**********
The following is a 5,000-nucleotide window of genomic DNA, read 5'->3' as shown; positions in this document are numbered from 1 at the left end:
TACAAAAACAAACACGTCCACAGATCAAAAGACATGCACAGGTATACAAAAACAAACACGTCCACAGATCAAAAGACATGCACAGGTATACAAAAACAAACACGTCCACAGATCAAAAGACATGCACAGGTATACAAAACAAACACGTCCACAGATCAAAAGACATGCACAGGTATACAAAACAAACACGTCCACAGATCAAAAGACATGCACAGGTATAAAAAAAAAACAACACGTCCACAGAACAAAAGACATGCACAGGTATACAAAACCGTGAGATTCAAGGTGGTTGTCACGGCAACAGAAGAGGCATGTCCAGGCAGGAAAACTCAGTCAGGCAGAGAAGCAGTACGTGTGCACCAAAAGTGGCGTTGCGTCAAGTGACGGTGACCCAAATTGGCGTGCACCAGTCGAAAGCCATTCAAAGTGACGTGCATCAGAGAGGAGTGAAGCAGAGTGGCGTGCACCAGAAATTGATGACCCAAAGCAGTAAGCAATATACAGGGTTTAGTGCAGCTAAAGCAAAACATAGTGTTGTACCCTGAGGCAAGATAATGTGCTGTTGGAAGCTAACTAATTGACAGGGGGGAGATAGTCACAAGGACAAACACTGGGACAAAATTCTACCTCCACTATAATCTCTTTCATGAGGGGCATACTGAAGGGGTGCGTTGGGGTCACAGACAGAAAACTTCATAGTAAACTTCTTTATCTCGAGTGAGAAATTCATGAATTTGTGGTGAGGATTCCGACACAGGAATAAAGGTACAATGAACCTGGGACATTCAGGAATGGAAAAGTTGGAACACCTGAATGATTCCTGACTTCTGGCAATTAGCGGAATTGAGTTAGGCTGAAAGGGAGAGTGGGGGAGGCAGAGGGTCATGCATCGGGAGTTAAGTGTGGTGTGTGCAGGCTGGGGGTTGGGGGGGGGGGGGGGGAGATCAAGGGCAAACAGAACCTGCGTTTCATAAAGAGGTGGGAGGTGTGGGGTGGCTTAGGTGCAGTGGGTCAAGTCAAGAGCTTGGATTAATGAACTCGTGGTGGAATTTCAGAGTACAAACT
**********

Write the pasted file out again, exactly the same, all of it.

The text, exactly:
The following is a 5,000-nucleotide window of genomic DNA, read 5'->3' as shown; positions in this document are numbered from 1 at the left end:
TACAAAAACAAACACGTCCACAGATCAAAAGACATGCACAGGTATACAAAAACAAACACGTCCACAGATCAAAAGACATGCACAGGTATACAAAAACAAACACGTCCACAGATCAAAAGACATGCACAGGTATACAAAACAAACACGTCCACAGATCAAAAGACATGCACAGGTATACAAAACAAACACGTCCACAGATCAAAAGACATGCACAGGTATAAAAAAAAAACAACACGTCCACAGAACAAAAGACATGCACAGGTATACAAAACCGTGAGATTCAAGGTGGTTGTCACGGCAACAGAAGAGGCATGTCCAGGCAGGAAAACTCAGTCAGGCAGAGAAGCAGTACGTGTGCACCAAAAGTGGCGTTGCGTCAAGTGACGGTGACCCAAATTGGCGTGCACCAGTCGAAAGCCATTCAAAGTGACGTGCATCAGAGAGGAGTGAAGCAGAGTGGCGTGCACCAGAAATTGATGACCCAAAGCAGTAAGCAATATACAGGGTTTAGTGCAGCTAAAGCAAAACATAGTGTTGTACCCTGAGGCAAGATAATGTGCTGTTGGAAGCTAACTAATTGACAGGGGGGAGATAGTCACAAGGACAAACACTGGGACAAAATTCTACCTCCACTATAATCTCTTTCATGAGGGGCATACTGAAGGGGTGCGTTGGGGTCACAGACAGAAAACTTCATAGTAAACTTCTTTATCTCGAGTGAGAAATTCATGAATTTGTGGTGAGGATTCCGACACAGGAATAAAGGTACAATGAACCTGGGACATTCAGGAATGGAAAAGTTGGAACACCTGAATGATTCCTGACTTCTGGCAATTAGCGGAATTGAGTTAGGCTGAAAGGGAGAGTGGGGGAGGCAGAGGGTCATGCATCGGGAGTTAAGTGTGGTGTGTGCAGGCTGGGGGTTGGGGGGGGGGGGGGGGAGATCAAGGGCAAACAGAACCTGCGTTTCATAAAGAGGTGGGAGGTGTGGGGTGGCTTAGGTGCAGTGGGTCAAGTCAAGAGCTTGGATTAATGAACTCGTGGTGGAATTTCAGAGTACAAACT